Chemotherapy

Chemotherapy is a type of cancer treatment that uses one or more anti-cancer drugs as part of a standardized chemotherapy regimen. Chemotherapy may be given with a curative intent, or it may aim to prolong life or to reduce symptoms. Chemotherapy is one of the major categories of the medical discipline specifically devoted to pharmacotherapy for cancer, which is called medical oncology. The term chemotherapy has come to connote non-specific usage of intracellular poisons to inhibit mitosis or induce DNA damage, which is why inhibition of DNA repair can augment chemotherapy. The connotation of the word chemotherapy excludes more selective agents that block extracellular signals. The development of therapies with specific molecular or genetic targets, which inhibit growth-promoting signals from classic endocrine hormones are now called hormonal therapies.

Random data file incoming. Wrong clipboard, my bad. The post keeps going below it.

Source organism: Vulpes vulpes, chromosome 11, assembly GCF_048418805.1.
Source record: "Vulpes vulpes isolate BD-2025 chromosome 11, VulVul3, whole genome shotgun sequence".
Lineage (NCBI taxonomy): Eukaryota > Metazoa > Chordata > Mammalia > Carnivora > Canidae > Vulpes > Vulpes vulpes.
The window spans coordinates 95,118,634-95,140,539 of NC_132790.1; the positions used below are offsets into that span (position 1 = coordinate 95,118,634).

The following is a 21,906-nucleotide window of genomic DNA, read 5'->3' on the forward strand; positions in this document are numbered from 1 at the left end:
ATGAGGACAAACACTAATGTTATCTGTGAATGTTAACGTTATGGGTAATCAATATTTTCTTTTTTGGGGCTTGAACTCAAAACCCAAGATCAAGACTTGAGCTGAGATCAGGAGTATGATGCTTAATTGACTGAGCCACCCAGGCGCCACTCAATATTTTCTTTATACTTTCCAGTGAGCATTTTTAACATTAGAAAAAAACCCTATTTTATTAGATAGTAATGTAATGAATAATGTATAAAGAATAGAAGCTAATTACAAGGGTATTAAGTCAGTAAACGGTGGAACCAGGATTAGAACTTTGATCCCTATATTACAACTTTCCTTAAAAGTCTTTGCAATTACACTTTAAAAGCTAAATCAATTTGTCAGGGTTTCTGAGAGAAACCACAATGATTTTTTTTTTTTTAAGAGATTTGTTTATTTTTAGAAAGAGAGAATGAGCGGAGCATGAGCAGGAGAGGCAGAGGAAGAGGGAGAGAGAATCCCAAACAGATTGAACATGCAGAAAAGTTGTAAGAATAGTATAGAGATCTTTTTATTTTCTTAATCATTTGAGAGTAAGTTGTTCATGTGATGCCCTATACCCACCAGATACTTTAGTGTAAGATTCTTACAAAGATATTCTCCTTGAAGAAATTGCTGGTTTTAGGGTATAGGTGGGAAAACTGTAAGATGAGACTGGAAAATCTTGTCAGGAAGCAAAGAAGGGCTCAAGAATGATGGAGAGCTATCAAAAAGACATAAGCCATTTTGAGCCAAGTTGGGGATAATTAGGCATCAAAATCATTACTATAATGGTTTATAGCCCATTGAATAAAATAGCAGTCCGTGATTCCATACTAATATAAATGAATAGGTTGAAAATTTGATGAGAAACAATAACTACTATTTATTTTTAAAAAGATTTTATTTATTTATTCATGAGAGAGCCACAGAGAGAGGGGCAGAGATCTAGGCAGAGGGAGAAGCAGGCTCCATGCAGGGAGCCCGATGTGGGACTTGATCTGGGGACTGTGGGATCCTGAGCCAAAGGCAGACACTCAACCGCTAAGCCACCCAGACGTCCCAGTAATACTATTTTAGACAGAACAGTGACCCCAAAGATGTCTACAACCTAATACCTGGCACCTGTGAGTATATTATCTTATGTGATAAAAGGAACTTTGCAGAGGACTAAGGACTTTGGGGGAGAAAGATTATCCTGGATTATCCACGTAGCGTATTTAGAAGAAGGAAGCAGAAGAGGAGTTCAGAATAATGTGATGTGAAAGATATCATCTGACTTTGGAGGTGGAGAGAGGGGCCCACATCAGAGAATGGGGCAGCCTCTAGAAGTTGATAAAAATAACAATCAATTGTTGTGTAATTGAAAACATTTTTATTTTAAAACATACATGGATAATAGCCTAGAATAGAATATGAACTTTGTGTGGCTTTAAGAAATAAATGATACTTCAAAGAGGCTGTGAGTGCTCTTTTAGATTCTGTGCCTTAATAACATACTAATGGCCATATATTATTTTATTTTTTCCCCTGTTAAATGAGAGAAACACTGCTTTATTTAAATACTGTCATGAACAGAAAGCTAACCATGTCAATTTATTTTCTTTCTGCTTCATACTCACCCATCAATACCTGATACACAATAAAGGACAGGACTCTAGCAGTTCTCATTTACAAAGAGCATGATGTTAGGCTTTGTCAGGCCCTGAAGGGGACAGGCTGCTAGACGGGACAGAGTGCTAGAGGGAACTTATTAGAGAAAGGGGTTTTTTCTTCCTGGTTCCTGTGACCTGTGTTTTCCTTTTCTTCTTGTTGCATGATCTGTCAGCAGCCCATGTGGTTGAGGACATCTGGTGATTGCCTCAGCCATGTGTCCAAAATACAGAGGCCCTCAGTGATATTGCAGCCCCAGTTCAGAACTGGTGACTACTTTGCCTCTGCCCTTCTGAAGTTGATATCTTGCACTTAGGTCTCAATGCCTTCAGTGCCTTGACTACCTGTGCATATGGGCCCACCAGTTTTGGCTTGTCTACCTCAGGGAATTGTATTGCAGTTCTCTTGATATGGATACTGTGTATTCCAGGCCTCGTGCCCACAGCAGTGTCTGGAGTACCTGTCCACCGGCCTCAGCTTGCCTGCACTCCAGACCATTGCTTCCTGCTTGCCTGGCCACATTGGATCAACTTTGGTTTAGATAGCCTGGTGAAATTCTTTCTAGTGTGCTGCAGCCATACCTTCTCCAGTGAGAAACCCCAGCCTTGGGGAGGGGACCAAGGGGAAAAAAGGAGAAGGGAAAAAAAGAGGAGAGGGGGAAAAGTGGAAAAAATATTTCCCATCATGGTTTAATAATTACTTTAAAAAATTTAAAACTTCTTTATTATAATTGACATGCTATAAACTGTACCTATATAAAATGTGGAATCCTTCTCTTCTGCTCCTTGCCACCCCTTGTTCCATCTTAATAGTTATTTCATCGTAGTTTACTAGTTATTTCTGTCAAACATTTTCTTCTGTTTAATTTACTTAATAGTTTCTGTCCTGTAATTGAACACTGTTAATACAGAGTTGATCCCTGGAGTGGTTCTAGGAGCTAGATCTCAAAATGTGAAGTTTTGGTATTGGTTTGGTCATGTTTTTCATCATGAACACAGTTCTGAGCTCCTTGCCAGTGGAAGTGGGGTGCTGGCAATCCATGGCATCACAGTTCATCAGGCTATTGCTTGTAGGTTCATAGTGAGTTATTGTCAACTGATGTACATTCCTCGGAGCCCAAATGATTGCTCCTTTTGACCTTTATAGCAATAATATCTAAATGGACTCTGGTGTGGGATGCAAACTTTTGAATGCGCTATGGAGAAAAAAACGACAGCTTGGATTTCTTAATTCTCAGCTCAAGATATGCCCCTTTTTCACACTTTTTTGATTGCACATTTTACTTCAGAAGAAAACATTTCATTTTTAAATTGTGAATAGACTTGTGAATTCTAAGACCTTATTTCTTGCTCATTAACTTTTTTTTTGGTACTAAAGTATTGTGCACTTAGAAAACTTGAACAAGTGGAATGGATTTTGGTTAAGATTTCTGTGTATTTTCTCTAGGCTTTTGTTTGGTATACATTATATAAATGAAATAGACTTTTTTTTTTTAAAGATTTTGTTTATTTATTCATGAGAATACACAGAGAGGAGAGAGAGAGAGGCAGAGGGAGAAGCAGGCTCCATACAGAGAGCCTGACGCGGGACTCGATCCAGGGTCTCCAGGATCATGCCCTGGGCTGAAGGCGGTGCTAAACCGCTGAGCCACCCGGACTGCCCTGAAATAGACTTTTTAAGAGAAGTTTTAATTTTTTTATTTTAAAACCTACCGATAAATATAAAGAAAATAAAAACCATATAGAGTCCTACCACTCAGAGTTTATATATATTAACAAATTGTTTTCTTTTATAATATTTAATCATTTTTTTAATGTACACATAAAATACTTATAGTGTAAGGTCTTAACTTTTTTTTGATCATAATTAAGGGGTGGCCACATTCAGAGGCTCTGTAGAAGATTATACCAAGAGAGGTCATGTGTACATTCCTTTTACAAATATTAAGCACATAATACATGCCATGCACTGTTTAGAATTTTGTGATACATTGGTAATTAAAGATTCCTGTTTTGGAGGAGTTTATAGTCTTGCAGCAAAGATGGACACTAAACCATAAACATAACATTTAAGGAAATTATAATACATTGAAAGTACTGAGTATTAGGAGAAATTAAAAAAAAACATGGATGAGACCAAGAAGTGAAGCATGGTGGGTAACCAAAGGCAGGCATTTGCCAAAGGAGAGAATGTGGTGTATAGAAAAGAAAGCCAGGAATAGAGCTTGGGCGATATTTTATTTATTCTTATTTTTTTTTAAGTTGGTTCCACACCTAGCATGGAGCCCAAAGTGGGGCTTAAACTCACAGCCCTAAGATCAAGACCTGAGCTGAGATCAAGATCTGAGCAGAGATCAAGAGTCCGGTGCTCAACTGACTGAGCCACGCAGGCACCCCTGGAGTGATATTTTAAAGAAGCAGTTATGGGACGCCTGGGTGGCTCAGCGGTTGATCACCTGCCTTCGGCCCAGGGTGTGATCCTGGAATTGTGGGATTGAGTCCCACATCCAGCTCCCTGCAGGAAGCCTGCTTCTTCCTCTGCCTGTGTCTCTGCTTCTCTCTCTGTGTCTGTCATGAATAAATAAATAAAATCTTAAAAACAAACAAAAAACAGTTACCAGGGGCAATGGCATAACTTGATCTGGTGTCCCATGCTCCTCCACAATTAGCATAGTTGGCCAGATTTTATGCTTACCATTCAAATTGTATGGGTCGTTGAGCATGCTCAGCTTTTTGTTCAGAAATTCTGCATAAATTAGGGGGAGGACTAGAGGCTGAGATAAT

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Accurate assessment of heart rhythm can optimize chemotherapy use

Discovery explains cancer chemotherapy resistance, offers solution

More Potent, Less Toxic: Scientists Develop a Better Type of Chemotherapy

Researchers identified markers of chemotherapy resistance and outcome in triple negative breast cancer

Intermittent Fasting Could Reduce Chemotherapy Side Effects

Microscopic Cyborgs Could Deliver a Non-Invasive Chemotherapy

DNA shed from colon cancers into bloodstream successfully guides chemotherapy after surgery

Could diet modification make chemotherapy drugs more effective for patients with pancreatic cancer?

Malaria drug could combat chemotherapy-resistant head and neck cancers, research suggests

Novel Treatment Makes Pancreatic Cancer Susceptible to Chemotherapy and Immunotherapy

A cellular stress state predicts a poor chemotherapy response in ovarian cancer patients

Chemotherapy or not? Physicists study gene expression tests

Chemotherapy’s effectiveness may vary with time of day

Tangled Messages: Tracing the Brain’s Neural Circuits to Chemotherapy’s “Constellation of Side Effects”